Moving the body is innate, but for the majority of humans, it's painful on some level.  Over the last few years, I've experienced significant 'pain' that kept me from moving without support.  From near perfect health, to a slew of mind boggling sickness, I beleive I was thrown into illness and pain to help me understand other's struggle.  Most mornings, without a wall to hold onto while getting out of bed, the pain was unbearable.  Meaning, up for duties, and back to bed to work, barely standing during the day other than to workout or train, then quickly back to bed.


First movements in the morning….I breathe, take in some water, and let my body talk, translate pain and immobility, looking for flow.  I’m feeling what still resides from the previous day's race, training, or other movement.  The past leaves it’s tracks, ruts, on my body and mind, emerging in messages sent to neurotransmitters that have been trained to communicate information, translate, then action: surprise or pleasure, pain, avoidance.  Often, I bury the messages that may be indicating disease, injury. Most of our pain is that neurotransmitter that relays the sensation and location.  Research is developing constantly on how we can affect and modify the messages that are being sent, changing our interpretation of pain, changing the way we respond to pain.


Without question.… Immediately with my coffee and tea, tightly by my side, I move into a yoga and Qiqong tryst, increasing heat, blood flow through breath and very slow movement.  Heat, circulation, cellular repair, flushing out dead cells, starting to remove cellular toxicity.  Specific movement increases lymph activity and through heat, increases blood flow to break down blockages.  Movement is the key to beginning to heal, recover, change, learn about the body’s pain and disease.   Movement, is where I start changing the definition of ‘pain’ and ‘immobility’ to flow and access.  The first flow state of the day.  Sitting through the persistent noise, pain, then calm, I dismiss the urgency, flood of thoughts, anything keeping me from getting into my flow.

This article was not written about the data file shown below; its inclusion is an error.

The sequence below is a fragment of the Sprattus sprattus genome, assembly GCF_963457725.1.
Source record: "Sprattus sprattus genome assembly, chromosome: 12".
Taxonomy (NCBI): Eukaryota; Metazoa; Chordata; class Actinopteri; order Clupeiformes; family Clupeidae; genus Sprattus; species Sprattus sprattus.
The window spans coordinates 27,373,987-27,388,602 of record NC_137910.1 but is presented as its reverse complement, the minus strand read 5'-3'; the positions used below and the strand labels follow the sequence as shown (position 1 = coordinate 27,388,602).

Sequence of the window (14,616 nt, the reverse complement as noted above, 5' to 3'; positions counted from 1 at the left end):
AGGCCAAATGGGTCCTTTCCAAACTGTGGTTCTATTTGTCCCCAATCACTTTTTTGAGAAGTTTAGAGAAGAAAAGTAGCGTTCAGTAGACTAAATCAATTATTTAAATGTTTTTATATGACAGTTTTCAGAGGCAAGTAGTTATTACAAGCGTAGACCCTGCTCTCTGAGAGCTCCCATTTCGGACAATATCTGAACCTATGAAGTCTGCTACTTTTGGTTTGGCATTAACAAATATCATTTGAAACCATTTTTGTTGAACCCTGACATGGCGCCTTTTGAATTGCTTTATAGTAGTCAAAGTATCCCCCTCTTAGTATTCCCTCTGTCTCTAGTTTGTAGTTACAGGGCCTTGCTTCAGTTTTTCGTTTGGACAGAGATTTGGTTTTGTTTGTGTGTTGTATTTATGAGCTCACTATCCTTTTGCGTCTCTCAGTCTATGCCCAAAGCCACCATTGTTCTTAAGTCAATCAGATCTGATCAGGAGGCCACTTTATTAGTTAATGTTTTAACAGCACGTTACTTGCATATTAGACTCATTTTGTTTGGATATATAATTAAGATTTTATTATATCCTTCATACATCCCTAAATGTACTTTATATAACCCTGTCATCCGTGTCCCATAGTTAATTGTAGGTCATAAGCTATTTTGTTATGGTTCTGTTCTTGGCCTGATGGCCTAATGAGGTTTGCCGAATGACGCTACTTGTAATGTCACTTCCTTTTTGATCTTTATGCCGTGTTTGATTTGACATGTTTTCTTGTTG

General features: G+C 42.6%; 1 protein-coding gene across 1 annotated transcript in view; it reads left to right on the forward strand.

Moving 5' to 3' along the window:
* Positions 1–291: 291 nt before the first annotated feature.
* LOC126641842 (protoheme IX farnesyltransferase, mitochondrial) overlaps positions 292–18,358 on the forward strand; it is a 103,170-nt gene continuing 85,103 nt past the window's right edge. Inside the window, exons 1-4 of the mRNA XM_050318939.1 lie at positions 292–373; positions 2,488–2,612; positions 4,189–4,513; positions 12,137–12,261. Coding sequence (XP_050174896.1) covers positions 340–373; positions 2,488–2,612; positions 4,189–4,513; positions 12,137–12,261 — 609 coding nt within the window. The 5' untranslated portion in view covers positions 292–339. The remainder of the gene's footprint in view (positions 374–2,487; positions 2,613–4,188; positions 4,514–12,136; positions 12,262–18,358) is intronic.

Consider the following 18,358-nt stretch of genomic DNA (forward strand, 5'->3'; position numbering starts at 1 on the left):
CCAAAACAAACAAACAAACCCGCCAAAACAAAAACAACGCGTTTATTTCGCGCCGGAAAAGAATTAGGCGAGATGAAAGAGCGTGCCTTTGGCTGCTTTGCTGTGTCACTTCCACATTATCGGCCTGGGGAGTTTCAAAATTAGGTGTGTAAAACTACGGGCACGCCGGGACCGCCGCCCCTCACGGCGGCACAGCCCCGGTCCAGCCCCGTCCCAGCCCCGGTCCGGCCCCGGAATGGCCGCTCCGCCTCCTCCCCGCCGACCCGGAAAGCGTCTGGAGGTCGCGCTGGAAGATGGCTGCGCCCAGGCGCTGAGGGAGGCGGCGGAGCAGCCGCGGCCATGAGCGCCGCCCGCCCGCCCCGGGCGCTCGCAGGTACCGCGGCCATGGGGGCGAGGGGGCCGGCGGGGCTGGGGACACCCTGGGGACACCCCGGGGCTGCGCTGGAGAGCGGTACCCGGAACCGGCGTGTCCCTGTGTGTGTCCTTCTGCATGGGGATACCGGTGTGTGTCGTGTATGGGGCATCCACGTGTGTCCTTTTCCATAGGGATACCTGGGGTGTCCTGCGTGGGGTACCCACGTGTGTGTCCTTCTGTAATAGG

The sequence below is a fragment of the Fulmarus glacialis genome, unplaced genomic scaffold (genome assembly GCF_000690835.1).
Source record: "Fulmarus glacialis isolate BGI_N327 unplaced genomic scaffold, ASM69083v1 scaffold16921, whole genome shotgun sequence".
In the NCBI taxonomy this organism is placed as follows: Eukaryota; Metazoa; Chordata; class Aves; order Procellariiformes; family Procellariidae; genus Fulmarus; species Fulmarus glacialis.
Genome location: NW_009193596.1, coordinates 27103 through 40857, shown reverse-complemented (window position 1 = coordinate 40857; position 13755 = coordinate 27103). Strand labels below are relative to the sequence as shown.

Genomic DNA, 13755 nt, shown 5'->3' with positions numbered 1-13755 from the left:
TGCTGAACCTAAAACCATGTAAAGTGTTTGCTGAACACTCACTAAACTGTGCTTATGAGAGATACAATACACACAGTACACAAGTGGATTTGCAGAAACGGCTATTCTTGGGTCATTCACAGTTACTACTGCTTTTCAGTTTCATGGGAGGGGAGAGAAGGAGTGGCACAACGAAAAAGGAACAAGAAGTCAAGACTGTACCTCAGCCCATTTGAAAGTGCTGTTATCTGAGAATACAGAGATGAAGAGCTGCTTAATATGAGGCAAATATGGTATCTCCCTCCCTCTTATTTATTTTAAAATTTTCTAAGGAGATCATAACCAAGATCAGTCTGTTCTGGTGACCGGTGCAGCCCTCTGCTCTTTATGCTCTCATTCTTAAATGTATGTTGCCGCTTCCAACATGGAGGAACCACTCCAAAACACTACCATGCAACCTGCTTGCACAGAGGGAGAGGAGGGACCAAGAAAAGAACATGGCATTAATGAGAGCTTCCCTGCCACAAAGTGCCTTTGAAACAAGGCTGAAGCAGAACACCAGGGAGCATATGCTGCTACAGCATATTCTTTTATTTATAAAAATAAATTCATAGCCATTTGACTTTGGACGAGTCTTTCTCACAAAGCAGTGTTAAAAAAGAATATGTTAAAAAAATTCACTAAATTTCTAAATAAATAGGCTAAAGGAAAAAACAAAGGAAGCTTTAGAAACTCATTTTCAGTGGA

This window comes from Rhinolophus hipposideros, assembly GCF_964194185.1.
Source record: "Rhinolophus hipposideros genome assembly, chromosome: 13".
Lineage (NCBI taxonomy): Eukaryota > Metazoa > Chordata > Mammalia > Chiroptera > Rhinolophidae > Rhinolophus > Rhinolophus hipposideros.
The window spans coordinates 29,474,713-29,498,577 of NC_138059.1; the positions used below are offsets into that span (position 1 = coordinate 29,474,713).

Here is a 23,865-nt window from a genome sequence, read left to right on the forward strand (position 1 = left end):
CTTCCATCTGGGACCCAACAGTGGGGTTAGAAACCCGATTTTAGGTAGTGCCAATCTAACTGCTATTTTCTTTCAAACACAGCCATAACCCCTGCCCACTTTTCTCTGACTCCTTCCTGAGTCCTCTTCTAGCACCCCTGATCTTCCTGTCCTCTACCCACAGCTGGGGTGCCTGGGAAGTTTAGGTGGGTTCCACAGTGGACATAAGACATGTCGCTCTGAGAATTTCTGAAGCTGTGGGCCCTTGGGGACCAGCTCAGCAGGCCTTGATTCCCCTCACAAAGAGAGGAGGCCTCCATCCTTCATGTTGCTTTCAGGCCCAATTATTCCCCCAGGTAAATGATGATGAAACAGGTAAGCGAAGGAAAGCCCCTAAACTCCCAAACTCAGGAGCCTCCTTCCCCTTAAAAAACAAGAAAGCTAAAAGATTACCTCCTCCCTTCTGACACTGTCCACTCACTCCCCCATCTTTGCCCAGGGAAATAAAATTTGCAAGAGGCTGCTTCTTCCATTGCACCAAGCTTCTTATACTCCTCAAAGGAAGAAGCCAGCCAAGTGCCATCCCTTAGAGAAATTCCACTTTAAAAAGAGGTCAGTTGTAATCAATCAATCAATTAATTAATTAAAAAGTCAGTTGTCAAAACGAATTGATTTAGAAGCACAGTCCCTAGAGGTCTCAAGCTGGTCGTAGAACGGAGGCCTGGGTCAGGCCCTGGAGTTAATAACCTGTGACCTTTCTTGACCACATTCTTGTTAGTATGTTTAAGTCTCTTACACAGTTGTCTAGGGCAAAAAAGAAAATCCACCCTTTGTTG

Cortisol is at the peak in the morning, with receptors sending messages to mobilize.  That’s how we get out of bed.  Blood flow moves to our limbs, away from organs, to transition from a helpless state to a defensive one.  By countering that already semi stressed state, we can decrease cortisol, adrenal activation and move into a parasympathetic mode.  We don’t need to remind our bodies to prepare for battle. 

The slow, daily process of letting judgement and distraction move along, wherever it goes, is a simple task in the morning.  I practice and work with a focus, intentional effort that addresses my focus.  Intention drives results.  It’s not about the time invested as much as the intention while there.  Clear minded and present is going to bring results, building autonomy, mastery and purpose.  In Bold, by Peter Diamandis and Steven Kotler, flow is that place where we perform our best, “an optimal state of consciousness where we feel our best and perform our best”. (P.86).  “Moments of total absorption, when we become so focused on the task at hand that everything else falls away.  Action and awareness merge”.  This is a few steps away from enlightenment, but a small step that direction where quality and presence of mind enables high level performance and clear action.


Beth Olsen